Latest NRCS science and technology helps agriculture mitigate climate change
World’s largest soil dataset allows calculation of conservation impacts on soils’ ability to store carbon
COLCHESTER, VERMONT – Committed to reducing agriculture’s carbon footprint, the USDA’s Natural Resources Conservation Service developed the world’s largest soil carbon dataset that will help producers and planners estimate the impacts of conservation practices on soil carbon levels.
“This data will help producers see what conservation practices will have the most benefit on their operation,” NRCS State Conservationist Vicky M. Drew said. “It is important to equip landowners with the most up-to-date information and technical assistance so producers can best mitigate climate change.”
Soil has tremendous potential to store carbon, which reduces the levels of carbon dioxide in the atmosphere, one of the leading greenhouse gases contributing to climate change.
Storage potential varies among soils, land covers, land uses and management, and NRCS soil scientists took 148,000 individual soil samples and evaluated them for carbon content. This rapid carbon assessment, or RaCA, dataset serves as a baseline or snapshot in time for the amount of carbon each soil type is holding.
Several conservation practices, such as conservation crop rotations or planting cover crops, help increase carbon storage in soil. These crops take carbon dioxide out of the atmosphere and deposit it into the soil as organic matter. They also help reduce erosion and increase water-holding capacity and water infiltration, which increases the resiliency to drought, heavy precipitation and extreme temperatures.
Landowners can calculate how much carbon their conservation practices such as cover crops can remove from the atmosphere with the new tools, COMET- Farm™ and the Agricultural Policy Environmental Extender, or APEX model.
COMET- Farm™, developed in partnerships between USDA and Colorado State University, is a free online tool that allows producers to enter information about their farm or ranch management practices and receive general guidance on actions they can take to build carbon in their soil.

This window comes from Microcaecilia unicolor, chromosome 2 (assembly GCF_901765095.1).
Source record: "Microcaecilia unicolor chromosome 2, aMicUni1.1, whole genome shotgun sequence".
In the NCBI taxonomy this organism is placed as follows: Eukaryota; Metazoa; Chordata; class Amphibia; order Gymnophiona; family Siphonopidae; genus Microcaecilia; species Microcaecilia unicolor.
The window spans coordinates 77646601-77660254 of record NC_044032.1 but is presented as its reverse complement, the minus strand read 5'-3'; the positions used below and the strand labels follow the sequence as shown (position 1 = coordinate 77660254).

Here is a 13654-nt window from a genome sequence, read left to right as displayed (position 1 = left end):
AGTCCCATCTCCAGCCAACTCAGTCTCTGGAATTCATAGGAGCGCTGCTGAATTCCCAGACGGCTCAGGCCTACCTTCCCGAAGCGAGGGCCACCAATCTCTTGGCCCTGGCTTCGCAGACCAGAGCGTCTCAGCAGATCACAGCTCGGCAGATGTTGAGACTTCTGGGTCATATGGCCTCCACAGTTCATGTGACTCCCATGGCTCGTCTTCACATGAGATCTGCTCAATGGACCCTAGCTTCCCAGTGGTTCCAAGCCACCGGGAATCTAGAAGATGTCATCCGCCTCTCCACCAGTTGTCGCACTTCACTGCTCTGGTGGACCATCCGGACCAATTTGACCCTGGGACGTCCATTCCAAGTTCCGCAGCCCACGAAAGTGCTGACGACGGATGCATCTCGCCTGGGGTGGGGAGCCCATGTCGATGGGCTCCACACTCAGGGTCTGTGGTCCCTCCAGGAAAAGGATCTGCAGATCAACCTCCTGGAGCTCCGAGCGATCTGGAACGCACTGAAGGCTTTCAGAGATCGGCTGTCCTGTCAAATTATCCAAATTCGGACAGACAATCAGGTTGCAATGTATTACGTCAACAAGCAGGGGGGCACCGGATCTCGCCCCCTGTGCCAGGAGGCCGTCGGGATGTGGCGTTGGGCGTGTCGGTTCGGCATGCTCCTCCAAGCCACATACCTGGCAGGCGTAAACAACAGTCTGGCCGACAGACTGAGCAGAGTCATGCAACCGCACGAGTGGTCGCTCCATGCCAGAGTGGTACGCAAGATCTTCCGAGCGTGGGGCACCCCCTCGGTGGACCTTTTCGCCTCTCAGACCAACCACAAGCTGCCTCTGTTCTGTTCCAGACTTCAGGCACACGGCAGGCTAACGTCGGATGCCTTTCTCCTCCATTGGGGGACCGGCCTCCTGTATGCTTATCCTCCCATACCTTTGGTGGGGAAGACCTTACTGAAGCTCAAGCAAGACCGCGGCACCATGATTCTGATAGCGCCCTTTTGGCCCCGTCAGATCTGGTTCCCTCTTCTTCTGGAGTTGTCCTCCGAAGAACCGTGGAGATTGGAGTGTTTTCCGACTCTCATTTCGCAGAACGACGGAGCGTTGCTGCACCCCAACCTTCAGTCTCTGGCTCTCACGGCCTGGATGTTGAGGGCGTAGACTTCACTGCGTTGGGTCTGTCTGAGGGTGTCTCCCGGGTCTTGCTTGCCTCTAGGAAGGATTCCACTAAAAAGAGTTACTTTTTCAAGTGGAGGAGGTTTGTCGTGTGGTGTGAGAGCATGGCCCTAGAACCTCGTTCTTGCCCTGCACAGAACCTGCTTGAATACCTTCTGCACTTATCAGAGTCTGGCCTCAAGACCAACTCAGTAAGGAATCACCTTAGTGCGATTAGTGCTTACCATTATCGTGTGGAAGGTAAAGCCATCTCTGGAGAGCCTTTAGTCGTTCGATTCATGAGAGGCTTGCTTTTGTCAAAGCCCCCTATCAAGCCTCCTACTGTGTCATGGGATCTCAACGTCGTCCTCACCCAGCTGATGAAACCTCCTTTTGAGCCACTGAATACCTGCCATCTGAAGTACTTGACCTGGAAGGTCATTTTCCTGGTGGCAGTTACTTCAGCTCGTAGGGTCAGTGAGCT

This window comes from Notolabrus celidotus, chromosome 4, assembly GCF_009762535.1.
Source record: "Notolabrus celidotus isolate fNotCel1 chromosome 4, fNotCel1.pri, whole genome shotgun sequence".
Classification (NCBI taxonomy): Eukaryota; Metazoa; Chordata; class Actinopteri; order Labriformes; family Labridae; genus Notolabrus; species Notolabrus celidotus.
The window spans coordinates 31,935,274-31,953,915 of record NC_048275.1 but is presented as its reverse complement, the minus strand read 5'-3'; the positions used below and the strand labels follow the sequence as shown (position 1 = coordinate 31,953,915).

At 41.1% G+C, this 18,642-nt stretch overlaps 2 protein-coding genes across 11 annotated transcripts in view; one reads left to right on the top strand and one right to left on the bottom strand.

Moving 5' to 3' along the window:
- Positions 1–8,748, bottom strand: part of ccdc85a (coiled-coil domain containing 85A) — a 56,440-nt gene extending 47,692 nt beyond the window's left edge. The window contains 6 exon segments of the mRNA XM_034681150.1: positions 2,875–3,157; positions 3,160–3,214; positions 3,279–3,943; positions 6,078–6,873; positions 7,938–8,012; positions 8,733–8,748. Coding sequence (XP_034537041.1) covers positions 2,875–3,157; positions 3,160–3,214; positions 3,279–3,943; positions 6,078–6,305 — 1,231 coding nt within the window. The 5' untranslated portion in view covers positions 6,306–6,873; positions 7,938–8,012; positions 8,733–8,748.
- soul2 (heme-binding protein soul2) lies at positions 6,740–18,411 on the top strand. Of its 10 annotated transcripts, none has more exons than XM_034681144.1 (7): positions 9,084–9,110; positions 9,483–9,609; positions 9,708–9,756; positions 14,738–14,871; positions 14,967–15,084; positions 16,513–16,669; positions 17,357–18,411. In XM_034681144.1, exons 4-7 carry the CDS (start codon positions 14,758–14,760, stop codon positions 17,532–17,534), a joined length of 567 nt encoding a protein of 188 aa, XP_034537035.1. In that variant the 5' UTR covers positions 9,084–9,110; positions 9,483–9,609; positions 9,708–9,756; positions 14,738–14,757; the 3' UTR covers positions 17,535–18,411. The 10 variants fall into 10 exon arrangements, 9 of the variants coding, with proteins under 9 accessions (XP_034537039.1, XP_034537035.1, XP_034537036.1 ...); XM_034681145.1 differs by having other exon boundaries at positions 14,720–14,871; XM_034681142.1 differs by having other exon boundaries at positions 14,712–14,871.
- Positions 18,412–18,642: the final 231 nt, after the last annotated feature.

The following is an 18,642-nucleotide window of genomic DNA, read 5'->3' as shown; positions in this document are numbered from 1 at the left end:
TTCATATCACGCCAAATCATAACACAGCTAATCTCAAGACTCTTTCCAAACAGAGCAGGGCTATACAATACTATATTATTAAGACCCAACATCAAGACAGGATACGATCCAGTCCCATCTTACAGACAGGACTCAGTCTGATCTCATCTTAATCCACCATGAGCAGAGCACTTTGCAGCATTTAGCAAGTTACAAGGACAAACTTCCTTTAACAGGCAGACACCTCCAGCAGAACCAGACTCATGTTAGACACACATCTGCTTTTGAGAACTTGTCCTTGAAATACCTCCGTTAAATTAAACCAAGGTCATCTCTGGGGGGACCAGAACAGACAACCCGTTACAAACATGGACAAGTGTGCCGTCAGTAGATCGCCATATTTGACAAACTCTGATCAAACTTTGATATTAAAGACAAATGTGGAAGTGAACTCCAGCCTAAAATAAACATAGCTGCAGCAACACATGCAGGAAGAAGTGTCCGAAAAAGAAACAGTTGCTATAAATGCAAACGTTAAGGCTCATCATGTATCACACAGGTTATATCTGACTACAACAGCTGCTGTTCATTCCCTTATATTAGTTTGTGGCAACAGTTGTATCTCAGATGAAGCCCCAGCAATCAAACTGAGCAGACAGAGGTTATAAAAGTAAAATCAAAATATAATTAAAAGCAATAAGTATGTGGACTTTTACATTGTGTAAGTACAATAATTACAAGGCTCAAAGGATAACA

APEX, developed in partnership with Texas Agrilife Research, Texas A&M, Agricultural Research Service and NRCS is planned for use by NRCS conservation planners and private technical service providers. This tool will also assist NRCS and landowners with properly managing nutrients to keep a balance between soil carbon gains, production goals, and impacts on water quality.
The rapid carbon assessment, COMET- Farm™ and APEX open the door to new possibilities for producers, said Dr. Adam Chambers, scientist with the NRCS air quality and atmospheric change team in Oregon. If carbon can be quantified, verified, and then sold into carbon markets, it is “another potential revenue stream for producers,” said Chambers.
As of Jan. 1, California began regulating a cap and trade carbon credit market for industries. The first to do so, the state is looking for agricultural greenhouse gas emission reduction and carbon sequestration projects to provide offsets into their regulated markets, he said.
“The rapid carbon assessment provided baseline data on how much carbon is in each soil type. COMET-Farm™ can then be used to show how different management practices can increase that soil carbon,” said Chambers, who is guiding the work in environmental markets for the agency through NRCS Conservation Innovation Grants projects.
To find more information on COMET- Farm™,APEX, the Rapid Carbon Assessmentand how NRCS can help you mitigate climate change, visit your nearest NRCS field office.
Mary Jacobson, 802-951-6796 ext. 221, Mary.Jacobson@vt.usda.gov
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